“Is he going to complain again?” Madge whispered.

Use single quotation marks for a quote within a quote (the opposite is done in British English). 
     “Stop complaining” said Madge. “Remember that ‘the early bird catches the         
    worm’ and be glad you have to wake up at dawn.”

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Which Verb is it? Bear or Bare

The verb to bear is sometimes confused with to bare. Here is a quick tip on the difference.

The verb bear has a variety of meanings: to holdto supportto exhibitto carry oneself in a specific wayto endureto give birth to, bear downbear out, and bear up,bear in mindbring to bear and bear fruit. Its past tense is bore (e.g., it bore fruit).

Bear is also the correct verb in the common phrases grin and bear it and bear the brunt of

The verb bare always means to uncover or expose.

EXAMPLE: Blowing and drifting snow and cold temperatures continued to make it difficult for any of the snow removers to reach bare pavement [Champaign/Urbana News-Gazette]

Test Your Knowledge: Choose the Right Word

The chair in the kitchen broke when Jon sat on it; his weight was too much to ____.

Mary looked for her ring everywhere, she even dug through the snow on the driveway until she hit ____   pavement.

Word of the Month

Nescience (n.): Lack of knowledge. Ignorance.

She was surprised at his nescience about baking, although he was a great chef.

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Are you still typing two spaces after the period in your documents?

Stop it. Your computer is not a typewriter! I recently received a rash of queries about whether it is best practice to put two spaces after a period in a letter or other document. Your word processing software is equipped with fonts that type designers created to make words and sentences followed by one space only. The font has dimension and each letter is a different size from the other, unlike type on a Corona typewriter (which has fonts that are all the same size).

However, the current edition of theManual of Style of the American Psychological Association  dictates the use of two spaces after a period (a change from previous issues). This manual is one of my go-to references for editing; but, there is no conclusive evidence to support that practice.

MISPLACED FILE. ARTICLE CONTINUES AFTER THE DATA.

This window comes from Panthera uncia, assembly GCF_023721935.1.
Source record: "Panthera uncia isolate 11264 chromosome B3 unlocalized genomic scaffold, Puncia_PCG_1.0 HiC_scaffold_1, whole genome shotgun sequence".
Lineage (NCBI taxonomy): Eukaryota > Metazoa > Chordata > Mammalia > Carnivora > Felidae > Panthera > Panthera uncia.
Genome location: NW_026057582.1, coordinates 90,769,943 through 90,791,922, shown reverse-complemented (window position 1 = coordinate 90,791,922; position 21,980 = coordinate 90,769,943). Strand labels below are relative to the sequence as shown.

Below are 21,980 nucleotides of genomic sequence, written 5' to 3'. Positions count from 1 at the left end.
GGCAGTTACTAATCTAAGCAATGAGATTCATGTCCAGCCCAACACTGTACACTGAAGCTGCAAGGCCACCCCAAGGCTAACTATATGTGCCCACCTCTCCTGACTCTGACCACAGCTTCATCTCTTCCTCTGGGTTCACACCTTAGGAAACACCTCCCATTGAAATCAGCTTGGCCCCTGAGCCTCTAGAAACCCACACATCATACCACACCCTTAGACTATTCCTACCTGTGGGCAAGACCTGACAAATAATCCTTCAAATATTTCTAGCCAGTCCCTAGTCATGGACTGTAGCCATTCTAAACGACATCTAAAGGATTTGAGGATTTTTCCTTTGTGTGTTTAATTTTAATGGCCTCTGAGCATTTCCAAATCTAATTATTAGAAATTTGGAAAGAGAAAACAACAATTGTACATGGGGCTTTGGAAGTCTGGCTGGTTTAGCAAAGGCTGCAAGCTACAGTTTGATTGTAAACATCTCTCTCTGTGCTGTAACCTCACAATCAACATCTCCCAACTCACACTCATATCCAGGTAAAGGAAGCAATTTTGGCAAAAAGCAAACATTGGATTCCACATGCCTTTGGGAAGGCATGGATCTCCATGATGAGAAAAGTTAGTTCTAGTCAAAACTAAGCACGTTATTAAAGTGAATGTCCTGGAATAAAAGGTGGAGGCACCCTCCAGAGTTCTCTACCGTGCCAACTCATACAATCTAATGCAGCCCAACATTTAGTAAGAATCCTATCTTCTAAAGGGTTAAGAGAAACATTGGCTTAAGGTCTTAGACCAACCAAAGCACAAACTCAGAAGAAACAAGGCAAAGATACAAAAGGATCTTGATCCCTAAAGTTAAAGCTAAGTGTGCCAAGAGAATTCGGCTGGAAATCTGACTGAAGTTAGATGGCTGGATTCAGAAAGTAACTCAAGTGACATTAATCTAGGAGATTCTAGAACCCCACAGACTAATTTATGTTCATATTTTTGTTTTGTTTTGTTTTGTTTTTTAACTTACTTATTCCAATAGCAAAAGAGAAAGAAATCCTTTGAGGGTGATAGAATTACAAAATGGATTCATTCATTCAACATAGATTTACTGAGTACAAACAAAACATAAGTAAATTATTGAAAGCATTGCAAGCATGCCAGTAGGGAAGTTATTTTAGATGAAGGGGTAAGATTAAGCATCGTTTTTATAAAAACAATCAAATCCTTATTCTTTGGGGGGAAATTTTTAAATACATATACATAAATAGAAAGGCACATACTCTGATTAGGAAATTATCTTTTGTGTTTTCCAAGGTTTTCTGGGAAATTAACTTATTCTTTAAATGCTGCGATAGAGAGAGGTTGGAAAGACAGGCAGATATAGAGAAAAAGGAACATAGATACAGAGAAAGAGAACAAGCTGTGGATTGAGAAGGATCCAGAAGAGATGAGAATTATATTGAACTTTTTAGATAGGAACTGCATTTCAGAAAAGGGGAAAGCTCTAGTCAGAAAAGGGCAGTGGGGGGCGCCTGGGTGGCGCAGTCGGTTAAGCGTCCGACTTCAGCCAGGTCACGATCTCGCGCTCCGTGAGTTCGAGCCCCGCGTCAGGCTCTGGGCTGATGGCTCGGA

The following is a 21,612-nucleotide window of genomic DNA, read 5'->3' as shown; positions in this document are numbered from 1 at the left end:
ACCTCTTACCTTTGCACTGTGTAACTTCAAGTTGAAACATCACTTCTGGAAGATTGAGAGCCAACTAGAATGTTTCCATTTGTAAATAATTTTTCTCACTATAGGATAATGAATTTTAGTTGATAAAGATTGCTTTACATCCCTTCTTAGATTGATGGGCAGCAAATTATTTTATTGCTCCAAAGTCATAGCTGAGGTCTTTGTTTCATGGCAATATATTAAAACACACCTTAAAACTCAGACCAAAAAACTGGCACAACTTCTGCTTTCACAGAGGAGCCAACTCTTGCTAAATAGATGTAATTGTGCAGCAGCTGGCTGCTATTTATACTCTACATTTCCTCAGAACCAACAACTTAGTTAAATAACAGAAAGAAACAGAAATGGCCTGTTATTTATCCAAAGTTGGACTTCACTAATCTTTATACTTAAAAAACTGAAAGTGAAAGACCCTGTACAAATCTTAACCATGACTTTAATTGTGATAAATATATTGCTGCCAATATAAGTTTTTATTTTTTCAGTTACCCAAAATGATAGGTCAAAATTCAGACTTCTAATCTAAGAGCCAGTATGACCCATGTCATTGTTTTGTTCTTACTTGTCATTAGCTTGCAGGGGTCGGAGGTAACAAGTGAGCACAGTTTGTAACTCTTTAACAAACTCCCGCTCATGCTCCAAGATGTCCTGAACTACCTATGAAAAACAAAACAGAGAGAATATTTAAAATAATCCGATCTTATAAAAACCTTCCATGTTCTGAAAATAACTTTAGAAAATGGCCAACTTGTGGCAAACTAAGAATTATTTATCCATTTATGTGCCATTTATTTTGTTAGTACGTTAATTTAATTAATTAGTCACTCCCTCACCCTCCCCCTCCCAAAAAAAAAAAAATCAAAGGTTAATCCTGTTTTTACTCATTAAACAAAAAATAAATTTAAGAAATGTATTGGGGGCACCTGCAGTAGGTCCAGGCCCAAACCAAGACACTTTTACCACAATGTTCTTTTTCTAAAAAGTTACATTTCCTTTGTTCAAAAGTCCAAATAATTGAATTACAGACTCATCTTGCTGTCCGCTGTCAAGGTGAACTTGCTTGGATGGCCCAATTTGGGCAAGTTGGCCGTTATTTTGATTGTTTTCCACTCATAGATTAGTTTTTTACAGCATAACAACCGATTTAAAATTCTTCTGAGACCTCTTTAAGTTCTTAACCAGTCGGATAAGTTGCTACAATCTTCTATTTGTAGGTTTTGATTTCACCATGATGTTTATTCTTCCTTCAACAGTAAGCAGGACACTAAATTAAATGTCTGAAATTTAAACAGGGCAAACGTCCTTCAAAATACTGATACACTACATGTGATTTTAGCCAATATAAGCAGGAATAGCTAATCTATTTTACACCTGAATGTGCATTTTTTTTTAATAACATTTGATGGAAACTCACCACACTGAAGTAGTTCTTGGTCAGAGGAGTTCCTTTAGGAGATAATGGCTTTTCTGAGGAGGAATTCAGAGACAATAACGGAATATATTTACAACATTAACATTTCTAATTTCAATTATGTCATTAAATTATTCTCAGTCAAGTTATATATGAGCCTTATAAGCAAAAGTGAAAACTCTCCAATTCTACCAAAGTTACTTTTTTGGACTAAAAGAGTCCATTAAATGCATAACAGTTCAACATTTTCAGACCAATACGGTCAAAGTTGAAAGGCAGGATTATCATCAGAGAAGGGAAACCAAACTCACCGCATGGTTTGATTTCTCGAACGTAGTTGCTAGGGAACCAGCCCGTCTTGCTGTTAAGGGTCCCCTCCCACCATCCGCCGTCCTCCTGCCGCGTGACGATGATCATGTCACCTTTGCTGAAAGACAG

What is true is that two spaces were helpful in separating sentences when created on a typewriter. Letters were mono font, which means that each letter had the same spacing, whether it was the letter i or m. Today, type designers now use technology to create proportional fonts for word processing software, so there is no longer a need to use two spaces to separate sentences.

To each his own, but as a type lover, I respect the beauty and integrity of the type designer’s work. Also, if you submit your document for publishing, one of your spaces will be deleted before the work is published anyway (even if you used the nostalgic typewriter courier font); so, why waste your time with two spaces. And, two spaces may indicate you have a “typewriter mentality,” and you haven’t “gotten the memo” on the new order of publishing. I will leave you with the thought that we live in a democracy, so, as editors, we embrace the use of varying styles in our work.

The key is—BE CONSISTENT in whatever you choose to use. As for me (and my house), we will use one space at all times.

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“I’m filing, but I can’t find anything!” 8 Rules to make your filing consistent and efficient

Transpose names of individuals when filing: last name, first noun_Folder_679968name/initial, middle name/initial.
So, Donna Mae Marks should be filed under Marks, Donna Mae
Mary J. Blige should be filed under Blige, Mary J.Michael B. Jordan should be filed under Jordan, Michael B.